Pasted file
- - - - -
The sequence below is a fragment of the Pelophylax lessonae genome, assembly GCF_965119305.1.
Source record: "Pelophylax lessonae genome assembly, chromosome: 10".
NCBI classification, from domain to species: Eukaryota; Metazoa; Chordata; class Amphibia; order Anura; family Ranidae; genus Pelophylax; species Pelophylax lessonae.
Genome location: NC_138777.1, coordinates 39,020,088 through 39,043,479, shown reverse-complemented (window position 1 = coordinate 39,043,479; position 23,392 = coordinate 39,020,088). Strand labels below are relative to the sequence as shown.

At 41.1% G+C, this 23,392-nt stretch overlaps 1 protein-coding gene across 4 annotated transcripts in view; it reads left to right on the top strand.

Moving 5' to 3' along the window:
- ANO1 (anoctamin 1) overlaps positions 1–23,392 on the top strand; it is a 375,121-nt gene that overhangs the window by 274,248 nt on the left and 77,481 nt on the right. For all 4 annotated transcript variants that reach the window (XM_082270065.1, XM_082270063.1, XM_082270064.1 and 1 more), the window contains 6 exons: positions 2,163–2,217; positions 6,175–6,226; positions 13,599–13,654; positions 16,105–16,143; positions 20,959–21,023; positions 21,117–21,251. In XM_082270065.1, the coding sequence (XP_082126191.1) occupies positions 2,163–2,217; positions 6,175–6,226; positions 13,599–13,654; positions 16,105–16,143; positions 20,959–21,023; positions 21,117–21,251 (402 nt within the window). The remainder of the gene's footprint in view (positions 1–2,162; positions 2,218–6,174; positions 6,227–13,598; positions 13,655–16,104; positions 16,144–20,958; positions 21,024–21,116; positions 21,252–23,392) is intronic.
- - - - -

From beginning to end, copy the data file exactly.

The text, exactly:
The sequence below is a fragment of the Pelophylax lessonae genome, assembly GCF_965119305.1.
Source record: "Pelophylax lessonae genome assembly, chromosome: 10".
NCBI classification, from domain to species: Eukaryota; Metazoa; Chordata; class Amphibia; order Anura; family Ranidae; genus Pelophylax; species Pelophylax lessonae.
Genome location: NC_138777.1, coordinates 39,020,088 through 39,043,479, shown reverse-complemented (window position 1 = coordinate 39,043,479; position 23,392 = coordinate 39,020,088). Strand labels below are relative to the sequence as shown.

At 41.1% G+C, this 23,392-nt stretch overlaps 1 protein-coding gene across 4 annotated transcripts in view; it reads left to right on the top strand.

Moving 5' to 3' along the window:
- ANO1 (anoctamin 1) overlaps positions 1–23,392 on the top strand; it is a 375,121-nt gene that overhangs the window by 274,248 nt on the left and 77,481 nt on the right. For all 4 annotated transcript variants that reach the window (XM_082270065.1, XM_082270063.1, XM_082270064.1 and 1 more), the window contains 6 exons: positions 2,163–2,217; positions 6,175–6,226; positions 13,599–13,654; positions 16,105–16,143; positions 20,959–21,023; positions 21,117–21,251. In XM_082270065.1, the coding sequence (XP_082126191.1) occupies positions 2,163–2,217; positions 6,175–6,226; positions 13,599–13,654; positions 16,105–16,143; positions 20,959–21,023; positions 21,117–21,251 (402 nt within the window). The remainder of the gene's footprint in view (positions 1–2,162; positions 2,218–6,174; positions 6,227–13,598; positions 13,655–16,104; positions 16,144–20,958; positions 21,024–21,116; positions 21,252–23,392) is intronic.